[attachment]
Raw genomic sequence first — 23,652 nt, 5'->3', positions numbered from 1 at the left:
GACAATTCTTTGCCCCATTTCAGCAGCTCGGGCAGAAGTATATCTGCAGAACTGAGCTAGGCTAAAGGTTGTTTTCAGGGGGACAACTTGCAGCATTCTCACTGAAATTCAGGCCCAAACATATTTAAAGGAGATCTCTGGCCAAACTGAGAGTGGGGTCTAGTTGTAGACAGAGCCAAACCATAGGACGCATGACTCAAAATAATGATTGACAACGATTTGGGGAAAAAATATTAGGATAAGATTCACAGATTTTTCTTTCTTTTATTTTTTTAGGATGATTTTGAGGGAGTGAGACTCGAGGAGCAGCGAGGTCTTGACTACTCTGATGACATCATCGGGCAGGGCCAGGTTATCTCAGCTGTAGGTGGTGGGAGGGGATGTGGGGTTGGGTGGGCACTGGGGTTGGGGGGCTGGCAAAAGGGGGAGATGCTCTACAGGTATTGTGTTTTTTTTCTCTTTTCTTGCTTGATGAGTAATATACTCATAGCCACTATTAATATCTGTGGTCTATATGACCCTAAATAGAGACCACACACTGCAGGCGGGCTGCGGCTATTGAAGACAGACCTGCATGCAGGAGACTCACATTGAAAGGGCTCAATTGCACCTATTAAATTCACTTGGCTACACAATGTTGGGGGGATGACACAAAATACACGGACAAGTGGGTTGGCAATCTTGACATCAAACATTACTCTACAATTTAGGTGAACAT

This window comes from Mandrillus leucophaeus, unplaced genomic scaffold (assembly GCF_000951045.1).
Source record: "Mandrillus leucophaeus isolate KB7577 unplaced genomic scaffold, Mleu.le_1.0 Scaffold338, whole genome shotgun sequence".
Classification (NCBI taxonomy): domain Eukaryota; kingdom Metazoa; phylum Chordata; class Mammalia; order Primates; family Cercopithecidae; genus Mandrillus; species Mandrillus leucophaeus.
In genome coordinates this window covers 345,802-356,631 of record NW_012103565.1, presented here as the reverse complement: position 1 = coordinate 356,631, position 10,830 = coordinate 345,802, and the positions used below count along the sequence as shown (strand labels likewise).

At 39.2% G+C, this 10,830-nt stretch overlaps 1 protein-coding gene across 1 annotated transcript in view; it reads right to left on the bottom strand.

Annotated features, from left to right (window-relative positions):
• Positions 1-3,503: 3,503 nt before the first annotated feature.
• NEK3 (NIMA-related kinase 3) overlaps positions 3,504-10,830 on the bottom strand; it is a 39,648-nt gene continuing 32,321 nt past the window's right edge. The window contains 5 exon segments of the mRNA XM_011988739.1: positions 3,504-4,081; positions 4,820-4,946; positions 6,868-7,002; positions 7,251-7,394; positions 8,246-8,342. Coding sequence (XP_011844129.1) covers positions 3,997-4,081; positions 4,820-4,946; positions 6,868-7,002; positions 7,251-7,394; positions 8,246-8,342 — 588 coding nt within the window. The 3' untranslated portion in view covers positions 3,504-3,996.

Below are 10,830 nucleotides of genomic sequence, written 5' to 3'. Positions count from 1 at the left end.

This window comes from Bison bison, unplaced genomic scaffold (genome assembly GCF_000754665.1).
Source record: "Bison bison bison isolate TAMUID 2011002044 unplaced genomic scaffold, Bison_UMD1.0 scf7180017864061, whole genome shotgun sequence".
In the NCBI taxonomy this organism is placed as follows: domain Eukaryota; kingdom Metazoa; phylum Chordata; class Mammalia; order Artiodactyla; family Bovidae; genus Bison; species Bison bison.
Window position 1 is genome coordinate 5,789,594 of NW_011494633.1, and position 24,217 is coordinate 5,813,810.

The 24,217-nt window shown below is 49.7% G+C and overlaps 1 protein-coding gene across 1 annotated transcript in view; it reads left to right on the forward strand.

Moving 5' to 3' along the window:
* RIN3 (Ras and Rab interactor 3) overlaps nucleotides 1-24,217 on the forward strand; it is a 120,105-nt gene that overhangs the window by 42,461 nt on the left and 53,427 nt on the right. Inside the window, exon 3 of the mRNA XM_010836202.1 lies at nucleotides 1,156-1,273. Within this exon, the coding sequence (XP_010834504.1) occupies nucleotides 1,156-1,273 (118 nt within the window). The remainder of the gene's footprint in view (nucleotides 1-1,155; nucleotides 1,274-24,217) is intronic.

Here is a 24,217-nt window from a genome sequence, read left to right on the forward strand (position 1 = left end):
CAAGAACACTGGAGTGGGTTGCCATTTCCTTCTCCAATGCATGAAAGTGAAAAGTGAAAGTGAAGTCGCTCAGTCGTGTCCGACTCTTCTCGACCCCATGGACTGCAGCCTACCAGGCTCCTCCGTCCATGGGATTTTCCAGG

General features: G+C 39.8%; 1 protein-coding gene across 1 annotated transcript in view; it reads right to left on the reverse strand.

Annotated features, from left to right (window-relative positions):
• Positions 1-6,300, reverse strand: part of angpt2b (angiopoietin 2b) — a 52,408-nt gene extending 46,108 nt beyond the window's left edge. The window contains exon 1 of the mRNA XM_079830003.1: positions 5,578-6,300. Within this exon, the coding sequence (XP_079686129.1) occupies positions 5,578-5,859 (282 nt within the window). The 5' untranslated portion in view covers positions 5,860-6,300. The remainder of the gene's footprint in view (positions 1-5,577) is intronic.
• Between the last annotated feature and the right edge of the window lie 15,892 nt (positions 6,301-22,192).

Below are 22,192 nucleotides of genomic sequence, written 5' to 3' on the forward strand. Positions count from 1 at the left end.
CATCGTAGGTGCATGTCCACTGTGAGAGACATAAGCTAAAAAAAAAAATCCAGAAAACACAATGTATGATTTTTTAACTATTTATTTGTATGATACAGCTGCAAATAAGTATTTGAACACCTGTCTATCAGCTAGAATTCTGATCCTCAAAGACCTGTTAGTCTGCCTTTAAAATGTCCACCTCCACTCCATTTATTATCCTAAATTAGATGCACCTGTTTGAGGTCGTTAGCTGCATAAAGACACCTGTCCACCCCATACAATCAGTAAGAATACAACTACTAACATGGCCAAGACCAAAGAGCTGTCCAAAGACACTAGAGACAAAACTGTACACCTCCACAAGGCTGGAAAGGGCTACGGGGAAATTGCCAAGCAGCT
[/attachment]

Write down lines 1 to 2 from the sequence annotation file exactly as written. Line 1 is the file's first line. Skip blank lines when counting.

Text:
Raw genomic sequence first — 23,652 nt, 5'->3', positions numbered from 1 at the left:
GACAATTCTTTGCCCCATTTCAGCAGCTCGGGCAGAAGTATATCTGCAGAACTGAGCTAGGCTAAAGGTTGTTTTCAGGGGGACAACTTGCAGCATTCTCACTGAAATTCAGGCCCAAACATATTTAAAGGAGATCTCTGGCCAAACTGAGAGTGGGGTCTAGTTGTAGACAGAGCCAAACCATAGGACGCATGACTCAAAATAATGATTGACAACGATTTGGGGAAAAAATATTAGGATAAGATTCACAGATTTTTCTTTCTTTTATTTTTTTAGGATGATTTTGAGGGAGTGAGACTCGAGGAGCAGCGAGGTCTTGACTACTCTGATGACATCATCGGGCAGGGCCAGGTTATCTCAGCTGTAGGTGGTGGGAGGGGATGTGGGGTTGGGTGGGCACTGGGGTTGGGGGGCTGGCAAAAGGGGGAGATGCTCTACAGGTATTGTGTTTTTTTTCTCTTTTCTTGCTTGATGAGTAATATACTCATAGCCACTATTAATATCTGTGGTCTATATGACCCTAAATAGAGACCACACACTGCAGGCGGGCTGCGGCTATTGAAGACAGACCTGCATGCAGGAGACTCACATTGAAAGGGCTCAATTGCACCTATTAAATTCACTTGGCTACACAATGTTGGGGGGATGACACAAAATACACGGACAAGTGGGTTGGCAATCTTGACATCAAACATTACTCTACAATTTAGGTGAACAT